January 2013 Update
Here is the latest round of regulatory developments for January 2013:
FSA consults on plans for temporary product intervention rules While it is difficult to foresee a situation where the FCA would get directly involved in products that a firm might sell at some point in the future, it is worth being aware that the FSA is consulting on the approach the future Financial Conduct Authority (FCA) would take if it needed to exercise powers to make temporary rule changes, before consultation, relating to financial services products.
The Financial Services Bill specifically includes this power as part of the FCA’s toolkit. The FSA is consulting on its successor body’s behalf so that the FCA’s approach is clear and understood by April 2013 when the new regulator comes into being. Rules made before consultation would last for no longer than twelve months and could not be renewed. During this time, the FCA will either consult on a permanent remedy or aim to resolve the problem another way. The consultation outlines some instances which may trigger temporary rules being made, including:
• Where a product is in serious danger of being sold to the wrong customers, for instance where complex or niche products are sold to the mass market;
• Where a non-essential feature of a product seems to be causing serious problems for consumers;
• Where a product is inherently flawed.
Product intervention rules (temporary or not) may address a wide range of product-related issues, for instance by restricting the marketing of a product to only certain types of customer or by requiring a product feature to be removed or changed in some way. Where there is high risk to consumers, FCA might make a rule change to ban a product but it would only do so in very serious circumstances. Other possible interventions, which would not necessarily require changes to rules, would include issuing warnings, or using supervisory powers to require firms to amend promotional materials.
Martin Wheatley, managing director of the FSA and CEO-designate of the FCA, said:
“Making temporary product intervention rules is not something that we expect to do often but having this power means we can act quickly and decisively.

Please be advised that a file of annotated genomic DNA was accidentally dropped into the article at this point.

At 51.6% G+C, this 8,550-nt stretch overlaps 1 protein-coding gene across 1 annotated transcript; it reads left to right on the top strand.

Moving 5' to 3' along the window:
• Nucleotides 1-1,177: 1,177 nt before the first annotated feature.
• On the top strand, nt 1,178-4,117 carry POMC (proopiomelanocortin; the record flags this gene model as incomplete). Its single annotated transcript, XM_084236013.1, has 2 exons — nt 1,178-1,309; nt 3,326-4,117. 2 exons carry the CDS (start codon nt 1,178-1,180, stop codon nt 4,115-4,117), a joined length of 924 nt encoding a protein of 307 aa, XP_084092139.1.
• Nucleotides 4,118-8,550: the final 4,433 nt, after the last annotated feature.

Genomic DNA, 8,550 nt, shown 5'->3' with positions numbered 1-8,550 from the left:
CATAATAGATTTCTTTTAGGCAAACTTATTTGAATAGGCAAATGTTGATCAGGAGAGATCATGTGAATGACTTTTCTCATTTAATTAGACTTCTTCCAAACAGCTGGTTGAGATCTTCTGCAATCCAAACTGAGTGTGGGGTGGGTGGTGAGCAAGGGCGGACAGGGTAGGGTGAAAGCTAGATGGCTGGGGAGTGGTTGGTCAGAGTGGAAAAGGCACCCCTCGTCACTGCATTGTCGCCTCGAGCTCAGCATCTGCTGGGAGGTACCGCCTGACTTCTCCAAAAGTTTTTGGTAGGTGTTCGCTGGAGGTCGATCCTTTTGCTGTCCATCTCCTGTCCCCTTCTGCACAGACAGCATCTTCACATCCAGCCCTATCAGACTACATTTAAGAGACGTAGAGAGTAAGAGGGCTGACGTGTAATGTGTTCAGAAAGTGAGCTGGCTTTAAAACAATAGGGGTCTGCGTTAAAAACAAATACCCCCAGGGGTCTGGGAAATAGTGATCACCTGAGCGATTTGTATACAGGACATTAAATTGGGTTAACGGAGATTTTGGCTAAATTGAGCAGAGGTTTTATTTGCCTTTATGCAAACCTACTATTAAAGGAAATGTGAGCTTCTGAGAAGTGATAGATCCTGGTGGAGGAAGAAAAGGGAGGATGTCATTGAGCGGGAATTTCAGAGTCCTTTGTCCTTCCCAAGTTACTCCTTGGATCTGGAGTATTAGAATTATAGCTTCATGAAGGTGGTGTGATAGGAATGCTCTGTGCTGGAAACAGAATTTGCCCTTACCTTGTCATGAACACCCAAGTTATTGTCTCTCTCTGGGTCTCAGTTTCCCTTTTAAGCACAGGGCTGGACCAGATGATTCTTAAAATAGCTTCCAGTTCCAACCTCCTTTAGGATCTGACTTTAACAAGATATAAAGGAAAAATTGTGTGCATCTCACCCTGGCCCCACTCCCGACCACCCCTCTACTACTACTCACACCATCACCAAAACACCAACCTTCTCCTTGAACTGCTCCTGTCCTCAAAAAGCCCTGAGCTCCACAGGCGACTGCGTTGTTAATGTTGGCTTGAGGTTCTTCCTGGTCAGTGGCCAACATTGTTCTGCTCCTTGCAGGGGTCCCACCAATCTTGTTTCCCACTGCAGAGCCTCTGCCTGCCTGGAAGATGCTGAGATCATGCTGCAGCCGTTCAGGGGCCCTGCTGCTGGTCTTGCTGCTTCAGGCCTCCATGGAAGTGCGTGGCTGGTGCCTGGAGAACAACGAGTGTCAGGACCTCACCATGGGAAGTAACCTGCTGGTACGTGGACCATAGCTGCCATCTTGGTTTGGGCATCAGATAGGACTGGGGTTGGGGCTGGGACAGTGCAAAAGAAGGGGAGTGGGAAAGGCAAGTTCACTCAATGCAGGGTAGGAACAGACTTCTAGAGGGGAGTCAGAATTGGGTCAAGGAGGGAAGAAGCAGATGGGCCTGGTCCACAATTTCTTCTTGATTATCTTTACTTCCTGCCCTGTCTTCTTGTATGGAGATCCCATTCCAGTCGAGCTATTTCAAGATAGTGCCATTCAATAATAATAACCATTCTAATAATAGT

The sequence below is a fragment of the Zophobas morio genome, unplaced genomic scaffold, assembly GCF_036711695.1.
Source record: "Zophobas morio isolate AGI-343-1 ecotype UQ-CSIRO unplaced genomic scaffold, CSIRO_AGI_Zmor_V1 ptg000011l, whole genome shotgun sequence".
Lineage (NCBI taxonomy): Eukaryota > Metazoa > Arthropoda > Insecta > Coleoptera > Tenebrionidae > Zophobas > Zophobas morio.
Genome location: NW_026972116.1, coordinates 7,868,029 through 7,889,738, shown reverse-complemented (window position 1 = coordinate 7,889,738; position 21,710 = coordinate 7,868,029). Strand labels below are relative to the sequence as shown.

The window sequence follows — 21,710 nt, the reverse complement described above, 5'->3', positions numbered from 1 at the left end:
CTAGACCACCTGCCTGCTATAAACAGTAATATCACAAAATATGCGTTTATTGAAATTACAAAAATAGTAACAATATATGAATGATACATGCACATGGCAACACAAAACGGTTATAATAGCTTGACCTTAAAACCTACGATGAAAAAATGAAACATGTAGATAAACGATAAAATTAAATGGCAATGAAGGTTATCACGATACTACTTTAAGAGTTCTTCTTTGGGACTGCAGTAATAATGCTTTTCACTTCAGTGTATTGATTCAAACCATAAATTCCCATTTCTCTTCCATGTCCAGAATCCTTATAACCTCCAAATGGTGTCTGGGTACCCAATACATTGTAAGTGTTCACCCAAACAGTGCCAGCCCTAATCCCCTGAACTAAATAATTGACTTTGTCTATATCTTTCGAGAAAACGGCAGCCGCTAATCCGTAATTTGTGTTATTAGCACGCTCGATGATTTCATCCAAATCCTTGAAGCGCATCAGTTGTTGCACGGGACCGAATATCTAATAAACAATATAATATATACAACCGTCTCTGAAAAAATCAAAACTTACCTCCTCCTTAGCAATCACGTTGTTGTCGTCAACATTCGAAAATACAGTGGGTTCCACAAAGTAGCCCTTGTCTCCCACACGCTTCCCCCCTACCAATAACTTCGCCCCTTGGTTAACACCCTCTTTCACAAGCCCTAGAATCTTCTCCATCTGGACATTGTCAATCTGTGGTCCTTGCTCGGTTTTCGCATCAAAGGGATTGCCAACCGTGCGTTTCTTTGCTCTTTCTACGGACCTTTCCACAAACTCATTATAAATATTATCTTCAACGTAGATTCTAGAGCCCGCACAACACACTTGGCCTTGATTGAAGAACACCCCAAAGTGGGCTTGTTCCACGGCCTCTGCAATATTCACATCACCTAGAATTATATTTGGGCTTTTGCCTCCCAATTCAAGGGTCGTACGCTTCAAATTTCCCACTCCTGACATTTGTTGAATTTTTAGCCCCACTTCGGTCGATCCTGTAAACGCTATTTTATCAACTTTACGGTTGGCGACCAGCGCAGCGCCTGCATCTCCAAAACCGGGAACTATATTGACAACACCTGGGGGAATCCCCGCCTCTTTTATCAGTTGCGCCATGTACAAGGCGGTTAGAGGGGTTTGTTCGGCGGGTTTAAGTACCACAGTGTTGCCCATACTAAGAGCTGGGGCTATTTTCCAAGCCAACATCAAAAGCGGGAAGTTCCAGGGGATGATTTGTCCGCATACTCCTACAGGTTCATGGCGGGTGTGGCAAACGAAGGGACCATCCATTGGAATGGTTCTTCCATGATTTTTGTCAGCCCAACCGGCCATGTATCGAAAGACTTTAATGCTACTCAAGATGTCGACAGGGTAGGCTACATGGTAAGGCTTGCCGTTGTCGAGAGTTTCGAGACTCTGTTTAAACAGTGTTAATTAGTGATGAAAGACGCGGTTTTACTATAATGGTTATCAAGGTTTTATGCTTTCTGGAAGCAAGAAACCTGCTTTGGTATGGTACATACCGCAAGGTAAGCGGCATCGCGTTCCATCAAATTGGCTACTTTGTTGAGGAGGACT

“The use of the power will be a judgement based on the need to protect all market users, consumers and industry innovators alike, from the type of products which will cause harm and might generate compensation costs.”
Conflicts of Interest
This is an area that has had some exposure over the last month and some insight into the FSA’s expectations around conflicts of interest:
Why do conflicts of interest matter in our area?
Investment managers, asset managers, corporate finance advisory houses, all act as agents for their customers, making investment decisions in financial markets on their behalf or bringing investment opportunities to their attention. Confidence in the integrity of firms when acting on behalf of customers is central to the relationship of trust between the industry and its customers.
This means that when making investment decisions or providing services or investment opportunities for customers, firms in our sector must always act in customers’ best interests and put customers’ interests ahead of their own and treat all their customers fairly. Acting as an agent for customers may create conflicts between the interests of a firm and its customers or between the interests of different customers. Policies to properly manage conflicts of interest mean customers avoid unnecessary costs and have fair access to all suitable investment opportunities. Properly managing conflicts improves the returns earned by customers and enhances general confidence.
Principle 8 of FSA’s Principles for Businesses requires that firms must manage conflicts of interest fairly, both between itself and its customers and between a customer and another customer. SYSC 4 and SYSC 10 require the boards or partners at firms to establish effective frameworks to identify, control and review conflicts of interest. The Conduct of Business Sourcebook (COBS) contains detailed rules governing the purchase of goods and services using customers’ money and the allocation of investment opportunities between customers.
FSA expect firms to demonstrate that these principles and rules are embedded in their businesses and that they are taken into account when considering new products, processes or business models. FSA expect firms to regularly review their practices to ensure compliance with these requirements.
The Future – FCA and Challenging Market Behaviour
Back on the 04 Dec 2012 Jamie Syminton Head of Wholesale Enforcement at FSA, gave a speech to the City and Financial Market Abuse Conference, London, a summary of which is worth FIRMS being aware of:
The FSA strategy for tackling market abuse relies in a large part on the credible deterrence agenda and has done for some years now. FSA will not be afraid to take firm disciplinary action – including prosecution where appropriate – when they detect market abuse.